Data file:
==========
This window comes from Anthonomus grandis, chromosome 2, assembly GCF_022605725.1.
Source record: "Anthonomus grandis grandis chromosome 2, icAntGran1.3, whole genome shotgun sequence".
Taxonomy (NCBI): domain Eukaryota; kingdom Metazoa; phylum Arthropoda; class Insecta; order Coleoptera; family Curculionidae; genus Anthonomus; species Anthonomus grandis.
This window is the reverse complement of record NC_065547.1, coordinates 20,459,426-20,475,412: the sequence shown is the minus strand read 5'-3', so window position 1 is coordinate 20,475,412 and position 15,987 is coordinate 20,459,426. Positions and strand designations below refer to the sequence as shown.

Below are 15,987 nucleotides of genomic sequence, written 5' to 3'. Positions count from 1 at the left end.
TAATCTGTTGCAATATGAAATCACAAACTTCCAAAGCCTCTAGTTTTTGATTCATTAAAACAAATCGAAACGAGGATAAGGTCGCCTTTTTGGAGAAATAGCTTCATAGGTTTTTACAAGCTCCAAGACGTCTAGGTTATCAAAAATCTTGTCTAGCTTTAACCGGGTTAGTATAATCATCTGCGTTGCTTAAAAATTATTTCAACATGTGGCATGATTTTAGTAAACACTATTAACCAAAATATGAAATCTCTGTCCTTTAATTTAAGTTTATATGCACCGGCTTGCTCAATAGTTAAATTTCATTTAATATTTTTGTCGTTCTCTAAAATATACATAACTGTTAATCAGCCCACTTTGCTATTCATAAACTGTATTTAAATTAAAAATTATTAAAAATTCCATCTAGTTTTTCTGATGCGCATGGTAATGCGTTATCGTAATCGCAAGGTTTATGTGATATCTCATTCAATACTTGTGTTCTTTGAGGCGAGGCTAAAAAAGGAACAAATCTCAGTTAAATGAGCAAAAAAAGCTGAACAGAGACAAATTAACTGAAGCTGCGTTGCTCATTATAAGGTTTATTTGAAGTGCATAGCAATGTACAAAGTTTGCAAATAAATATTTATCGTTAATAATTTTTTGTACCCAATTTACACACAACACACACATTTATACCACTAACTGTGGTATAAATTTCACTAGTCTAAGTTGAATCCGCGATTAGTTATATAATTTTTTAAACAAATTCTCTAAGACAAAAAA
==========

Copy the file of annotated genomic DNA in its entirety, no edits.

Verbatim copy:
This window comes from Anthonomus grandis, chromosome 2, assembly GCF_022605725.1.
Source record: "Anthonomus grandis grandis chromosome 2, icAntGran1.3, whole genome shotgun sequence".
Taxonomy (NCBI): domain Eukaryota; kingdom Metazoa; phylum Arthropoda; class Insecta; order Coleoptera; family Curculionidae; genus Anthonomus; species Anthonomus grandis.
This window is the reverse complement of record NC_065547.1, coordinates 20,459,426-20,475,412: the sequence shown is the minus strand read 5'-3', so window position 1 is coordinate 20,475,412 and position 15,987 is coordinate 20,459,426. Positions and strand designations below refer to the sequence as shown.

Below are 15,987 nucleotides of genomic sequence, written 5' to 3'. Positions count from 1 at the left end.
TAATCTGTTGCAATATGAAATCACAAACTTCCAAAGCCTCTAGTTTTTGATTCATTAAAACAAATCGAAACGAGGATAAGGTCGCCTTTTTGGAGAAATAGCTTCATAGGTTTTTACAAGCTCCAAGACGTCTAGGTTATCAAAAATCTTGTCTAGCTTTAACCGGGTTAGTATAATCATCTGCGTTGCTTAAAAATTATTTCAACATGTGGCATGATTTTAGTAAACACTATTAACCAAAATATGAAATCTCTGTCCTTTAATTTAAGTTTATATGCACCGGCTTGCTCAATAGTTAAATTTCATTTAATATTTTTGTCGTTCTCTAAAATATACATAACTGTTAATCAGCCCACTTTGCTATTCATAAACTGTATTTAAATTAAAAATTATTAAAAATTCCATCTAGTTTTTCTGATGCGCATGGTAATGCGTTATCGTAATCGCAAGGTTTATGTGATATCTCATTCAATACTTGTGTTCTTTGAGGCGAGGCTAAAAAAGGAACAAATCTCAGTTAAATGAGCAAAAAAAGCTGAACAGAGACAAATTAACTGAAGCTGCGTTGCTCATTATAAGGTTTATTTGAAGTGCATAGCAATGTACAAAGTTTGCAAATAAATATTTATCGTTAATAATTTTTTGTACCCAATTTACACACAACACACACATTTATACCACTAACTGTGGTATAAATTTCACTAGTCTAAGTTGAATCCGCGATTAGTTATATAATTTTTTAAACAAATTCTCTAAGACAAAAAA